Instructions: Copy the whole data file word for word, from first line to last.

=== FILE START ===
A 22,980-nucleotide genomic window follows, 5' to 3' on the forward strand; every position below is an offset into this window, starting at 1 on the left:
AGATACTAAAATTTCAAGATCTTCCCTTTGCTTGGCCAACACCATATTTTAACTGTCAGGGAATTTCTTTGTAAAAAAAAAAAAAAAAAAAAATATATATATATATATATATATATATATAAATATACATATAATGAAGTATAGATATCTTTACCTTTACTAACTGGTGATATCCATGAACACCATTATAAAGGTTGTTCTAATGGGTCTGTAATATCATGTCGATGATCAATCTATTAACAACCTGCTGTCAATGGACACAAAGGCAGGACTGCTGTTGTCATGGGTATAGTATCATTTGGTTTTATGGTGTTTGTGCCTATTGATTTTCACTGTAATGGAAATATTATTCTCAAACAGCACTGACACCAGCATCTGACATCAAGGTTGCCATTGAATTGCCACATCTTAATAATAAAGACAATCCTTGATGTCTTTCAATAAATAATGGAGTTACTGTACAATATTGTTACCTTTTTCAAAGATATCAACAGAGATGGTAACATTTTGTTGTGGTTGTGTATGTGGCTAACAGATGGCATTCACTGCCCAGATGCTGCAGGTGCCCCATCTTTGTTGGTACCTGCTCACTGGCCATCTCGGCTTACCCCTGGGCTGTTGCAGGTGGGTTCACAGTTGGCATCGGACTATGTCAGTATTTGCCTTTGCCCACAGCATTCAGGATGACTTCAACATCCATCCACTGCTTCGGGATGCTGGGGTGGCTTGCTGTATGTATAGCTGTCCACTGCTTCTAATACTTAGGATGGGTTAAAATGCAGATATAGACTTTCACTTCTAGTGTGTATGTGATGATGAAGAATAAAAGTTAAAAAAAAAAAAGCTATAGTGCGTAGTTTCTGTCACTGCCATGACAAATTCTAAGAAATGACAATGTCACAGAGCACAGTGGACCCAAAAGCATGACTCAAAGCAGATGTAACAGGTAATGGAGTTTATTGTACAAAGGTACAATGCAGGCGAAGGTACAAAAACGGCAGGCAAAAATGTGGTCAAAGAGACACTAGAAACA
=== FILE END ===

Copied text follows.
A 22,980-nucleotide genomic window follows, 5' to 3' on the forward strand; every position below is an offset into this window, starting at 1 on the left:
AGATACTAAAATTTCAAGATCTTCCCTTTGCTTGGCCAACACCATATTTTAACTGTCAGGGAATTTCTTTGTAAAAAAAAAAAAAAAAAAAAATATATATATATATATATATATATATATAAATATACATATAATGAAGTATAGATATCTTTACCTTTACTAACTGGTGATATCCATGAACACCATTATAAAGGTTGTTCTAATGGGTCTGTAATATCATGTCGATGATCAATCTATTAACAACCTGCTGTCAATGGACACAAAGGCAGGACTGCTGTTGTCATGGGTATAGTATCATTTGGTTTTATGGTGTTTGTGCCTATTGATTTTCACTGTAATGGAAATATTATTCTCAAACAGCACTGACACCAGCATCTGACATCAAGGTTGCCATTGAATTGCCACATCTTAATAATAAAGACAATCCTTGATGTCTTTCAATAAATAATGGAGTTACTGTACAATATTGTTACCTTTTTCAAAGATATCAACAGAGATGGTAACATTTTGTTGTGGTTGTGTATGTGGCTAACAGATGGCATTCACTGCCCAGATGCTGCAGGTGCCCCATCTTTGTTGGTACCTGCTCACTGGCCATCTCGGCTTACCCCTGGGCTGTTGCAGGTGGGTTCACAGTTGGCATCGGACTATGTCAGTATTTGCCTTTGCCCACAGCATTCAGGATGACTTCAACATCCATCCACTGCTTCGGGATGCTGGGGTGGCTTGCTGTATGTATAGCTGTCCACTGCTTCTAATACTTAGGATGGGTTAAAATGCAGATATAGACTTTCACTTCTAGTGTGTATGTGATGATGAAGAATAAAAGTTAAAAAAAAAAAAGCTATAGTGCGTAGTTTCTGTCACTGCCATGACAAATTCTAAGAAATGACAATGTCACAGAGCACAGTGGACCCAAAAGCATGACTCAAAGCAGATGTAACAGGTAATGGAGTTTATTGTACAAAGGTACAATGCAGGCGAAGGTACAAAAACGGCAGGCAAAAATGTGGTCAAAGAGACACTAGAAACA